POLITICS

USA Today Profile Of Jacob Wohl Allows A Lying Troll To Spread Conspiracies

The paper had the notorious troll's playbook for spinning the media, then it let him run every play.

It is not common practice for a national news publication to hear the ravings of a racist, fraudulent, confessed liar and then feature that subject’s lies in a 3,100-word opus on the front page. Yet that is exactly what USA Today did on Tuesday with 21-year-old conservative Twitter troll Jacob Wohl.

Its profile ― titled “The dirty trickster in Trump’s corner: Jacob Wohl even baits Mueller, and he’s not done scheming yet” in print ― far overreaches in its apparent attempt to discredit but be fair with a grifter who is so unabashed, he’d make Fyre Festival creator Billy McFarland blush.

The result is promotional propaganda for Wohl, who is on an Islamophobia tour with noted racist Laura Loomer, as the pair attempts to force into reality a conspiracy theory about Rep. Ilhan Omar. (As this story was being written, Wohl was suspended from Twitter.)

It’s well known by now that giving column inches to conspiracy theories and bad-faith troll campaigns doesn’t often accomplish anything except propagate those messages and advance the reputations of the people behind them. Wohl’s entire political career can be attributed to taking advantage of media.

This point is, ironically, made no more clear than in the offending USA Today piece, which states:

Being repeatedly bombarded with a claim — social media’s specialty — increases its perceived accuracy, even if it’s false and has been publicly debunked. People are more likely to believe a false claim that fits their ideology, and the internet naturally facilitates people like Wohl finding and communicating with like-minded groups. ...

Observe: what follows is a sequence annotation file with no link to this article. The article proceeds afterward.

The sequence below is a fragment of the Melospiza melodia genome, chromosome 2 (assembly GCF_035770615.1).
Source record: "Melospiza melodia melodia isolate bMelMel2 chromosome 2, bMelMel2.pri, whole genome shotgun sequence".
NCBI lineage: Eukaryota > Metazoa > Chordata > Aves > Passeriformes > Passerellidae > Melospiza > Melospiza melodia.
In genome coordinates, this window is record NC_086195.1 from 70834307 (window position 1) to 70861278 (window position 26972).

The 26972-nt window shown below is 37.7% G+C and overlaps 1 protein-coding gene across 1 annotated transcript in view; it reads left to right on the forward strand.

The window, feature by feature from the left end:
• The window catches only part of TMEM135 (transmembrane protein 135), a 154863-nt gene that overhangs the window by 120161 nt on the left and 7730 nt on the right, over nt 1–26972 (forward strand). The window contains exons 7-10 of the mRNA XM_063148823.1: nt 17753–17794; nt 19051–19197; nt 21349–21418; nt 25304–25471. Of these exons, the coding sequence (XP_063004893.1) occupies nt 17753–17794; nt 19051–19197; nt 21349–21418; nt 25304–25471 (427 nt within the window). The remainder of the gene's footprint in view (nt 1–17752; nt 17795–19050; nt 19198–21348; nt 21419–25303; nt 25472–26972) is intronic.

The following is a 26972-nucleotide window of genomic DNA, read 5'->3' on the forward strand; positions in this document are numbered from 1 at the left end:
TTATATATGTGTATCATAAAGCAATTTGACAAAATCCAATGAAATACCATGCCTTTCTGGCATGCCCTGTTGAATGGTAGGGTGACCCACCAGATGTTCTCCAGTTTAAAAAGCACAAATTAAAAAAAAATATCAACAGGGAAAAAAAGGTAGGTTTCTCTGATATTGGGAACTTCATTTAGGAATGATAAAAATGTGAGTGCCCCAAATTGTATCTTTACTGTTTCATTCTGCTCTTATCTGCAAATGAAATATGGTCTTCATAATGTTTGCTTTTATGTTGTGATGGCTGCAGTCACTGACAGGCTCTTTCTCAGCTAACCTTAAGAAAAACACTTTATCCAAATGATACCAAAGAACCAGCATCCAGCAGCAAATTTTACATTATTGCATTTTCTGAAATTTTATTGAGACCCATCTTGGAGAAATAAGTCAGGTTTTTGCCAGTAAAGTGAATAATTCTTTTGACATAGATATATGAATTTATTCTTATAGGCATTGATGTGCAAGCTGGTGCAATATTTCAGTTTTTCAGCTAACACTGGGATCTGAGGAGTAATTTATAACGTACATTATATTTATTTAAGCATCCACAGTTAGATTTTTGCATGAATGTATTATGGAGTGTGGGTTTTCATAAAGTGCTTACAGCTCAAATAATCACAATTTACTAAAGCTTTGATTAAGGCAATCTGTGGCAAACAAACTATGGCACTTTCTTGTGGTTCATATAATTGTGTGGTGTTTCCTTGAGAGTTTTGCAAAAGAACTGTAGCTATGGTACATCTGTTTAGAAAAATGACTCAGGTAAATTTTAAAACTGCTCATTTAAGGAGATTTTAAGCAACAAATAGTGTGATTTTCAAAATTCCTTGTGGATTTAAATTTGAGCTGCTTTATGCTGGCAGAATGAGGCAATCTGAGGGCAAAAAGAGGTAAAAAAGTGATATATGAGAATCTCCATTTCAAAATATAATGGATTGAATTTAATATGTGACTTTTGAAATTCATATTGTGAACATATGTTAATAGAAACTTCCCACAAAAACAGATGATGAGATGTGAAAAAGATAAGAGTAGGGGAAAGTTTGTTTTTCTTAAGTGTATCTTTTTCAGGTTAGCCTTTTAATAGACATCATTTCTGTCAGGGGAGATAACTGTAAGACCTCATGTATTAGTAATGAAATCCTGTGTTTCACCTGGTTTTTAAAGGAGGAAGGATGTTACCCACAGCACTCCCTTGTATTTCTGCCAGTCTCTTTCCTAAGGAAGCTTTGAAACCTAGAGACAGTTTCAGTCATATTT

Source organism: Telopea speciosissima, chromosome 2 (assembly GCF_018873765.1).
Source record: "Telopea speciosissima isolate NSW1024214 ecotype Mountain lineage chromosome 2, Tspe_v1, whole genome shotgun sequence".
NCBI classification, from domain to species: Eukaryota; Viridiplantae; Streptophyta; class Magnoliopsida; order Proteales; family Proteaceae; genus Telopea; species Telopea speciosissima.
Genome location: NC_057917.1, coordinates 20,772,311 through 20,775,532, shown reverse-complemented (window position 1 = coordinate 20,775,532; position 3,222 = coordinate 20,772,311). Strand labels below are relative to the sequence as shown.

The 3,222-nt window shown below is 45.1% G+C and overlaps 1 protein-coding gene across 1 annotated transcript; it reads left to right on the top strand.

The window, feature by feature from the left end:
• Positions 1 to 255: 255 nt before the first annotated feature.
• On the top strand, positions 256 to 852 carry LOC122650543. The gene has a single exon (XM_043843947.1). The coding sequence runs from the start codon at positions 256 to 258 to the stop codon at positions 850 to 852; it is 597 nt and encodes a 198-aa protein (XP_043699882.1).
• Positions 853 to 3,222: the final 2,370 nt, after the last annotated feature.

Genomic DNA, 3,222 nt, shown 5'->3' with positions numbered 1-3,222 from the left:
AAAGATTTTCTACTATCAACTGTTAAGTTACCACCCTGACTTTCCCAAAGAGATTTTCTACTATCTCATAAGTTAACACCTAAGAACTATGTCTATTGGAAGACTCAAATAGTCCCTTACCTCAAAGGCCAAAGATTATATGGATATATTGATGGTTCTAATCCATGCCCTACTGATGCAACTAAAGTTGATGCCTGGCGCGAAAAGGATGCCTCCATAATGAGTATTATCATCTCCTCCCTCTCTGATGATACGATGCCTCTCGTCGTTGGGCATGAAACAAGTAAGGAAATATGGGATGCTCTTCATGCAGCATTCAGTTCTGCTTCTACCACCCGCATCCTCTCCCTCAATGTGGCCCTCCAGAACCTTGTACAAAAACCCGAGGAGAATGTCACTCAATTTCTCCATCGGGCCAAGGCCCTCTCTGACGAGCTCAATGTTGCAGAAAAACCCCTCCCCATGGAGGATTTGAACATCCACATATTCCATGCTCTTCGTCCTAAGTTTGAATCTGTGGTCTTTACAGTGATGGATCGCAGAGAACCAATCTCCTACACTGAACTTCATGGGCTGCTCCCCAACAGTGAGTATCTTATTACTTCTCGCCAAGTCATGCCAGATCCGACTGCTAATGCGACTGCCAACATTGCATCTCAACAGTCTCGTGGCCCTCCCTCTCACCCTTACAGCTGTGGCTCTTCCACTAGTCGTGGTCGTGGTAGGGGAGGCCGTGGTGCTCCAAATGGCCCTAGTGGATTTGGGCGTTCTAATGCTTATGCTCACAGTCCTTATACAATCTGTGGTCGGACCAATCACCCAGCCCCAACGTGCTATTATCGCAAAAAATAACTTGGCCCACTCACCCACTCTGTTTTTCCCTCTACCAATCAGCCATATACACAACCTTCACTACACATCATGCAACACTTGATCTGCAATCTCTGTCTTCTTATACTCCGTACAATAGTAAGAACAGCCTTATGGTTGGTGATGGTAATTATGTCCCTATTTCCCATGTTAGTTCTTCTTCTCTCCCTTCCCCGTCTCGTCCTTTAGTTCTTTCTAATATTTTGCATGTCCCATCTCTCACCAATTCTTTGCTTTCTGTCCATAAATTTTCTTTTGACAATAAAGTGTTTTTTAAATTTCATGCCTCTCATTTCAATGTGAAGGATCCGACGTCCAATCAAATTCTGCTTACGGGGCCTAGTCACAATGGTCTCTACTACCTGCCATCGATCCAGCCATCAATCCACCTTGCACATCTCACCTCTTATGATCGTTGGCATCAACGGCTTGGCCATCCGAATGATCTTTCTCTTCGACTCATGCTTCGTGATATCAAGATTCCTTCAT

Wohl stressed that the accuracy of the information he spreads is “not the important part.” All that matters is how far those claims travel, and how many people believe them.

USA Today had Wohl’s playbook, and then it stood by as he ran every single play. Below is a non-exhaustive list of dangerous stunts and lies Wohl was allowed to pull in the story. While the story takes steps to disavow Wohl’s rhetoric and note his disinformation campaigns, it also inadvertently gives him the agency to reiterate them.

  • A lie about special counsel Robert Mueller
  • A conspiracy theory about Sen. Kamala Harris
  • A conspiracy theory about Rep. Ilhan Omar
  • A conspiracy theory about Supreme Court Justice Ruth Bader Ginsberg
  • A call for damaging information on journalists from left-leaning news organizations and nonprofits
  • A primer on using social media to “steer the left-wing votes in the primaries to what we feel are weaker candidates.”
  • A call for funding from readers to carry out one of his schemes

Most mainstream news agencies are guilty of inadvertently giving credence to bad faith actors to varying degrees. People like Wohl have used the media to peddle everything from conspiracy theories to white nationalism and neo-Nazi rhetoric, as reporters’ attempts to cover both sides of an issue get taken advantage of. Most recently, The New York Times ran a glowing profile of Gavin McInnes, the racist and sexist founder of the Proud Boys street gang, calling him a “Brooklyn hipster” and “provocateur” and avoiding descriptions like “gang leader.”

USA Today’s piece is particularly egregious because it acknowledges who Wohl is ― a self-described liar made famous in 2017 for having defrauded investors in Arizona as a teenager ― and then regurgitates his rhetoric to 2.6 million daily print readers. Its thin attempts to discredit Wohl and his deceptions have the opposite effect, playing right into his hand.

Chris Davis, the executive editor of investigations for USA Today, responded to a request for comment, saying in a statement, “We exposed an ongoing disinformation campaign similar to the one that was used during the 2016 election, and one planned to be used in the 2020 election. We considered this expose an important story and we feel like the work speaks for itself.”

But when someone like Wohl is celebrating your news article, you have to wonder whether you’re one of his victims.

CONVERSATIONS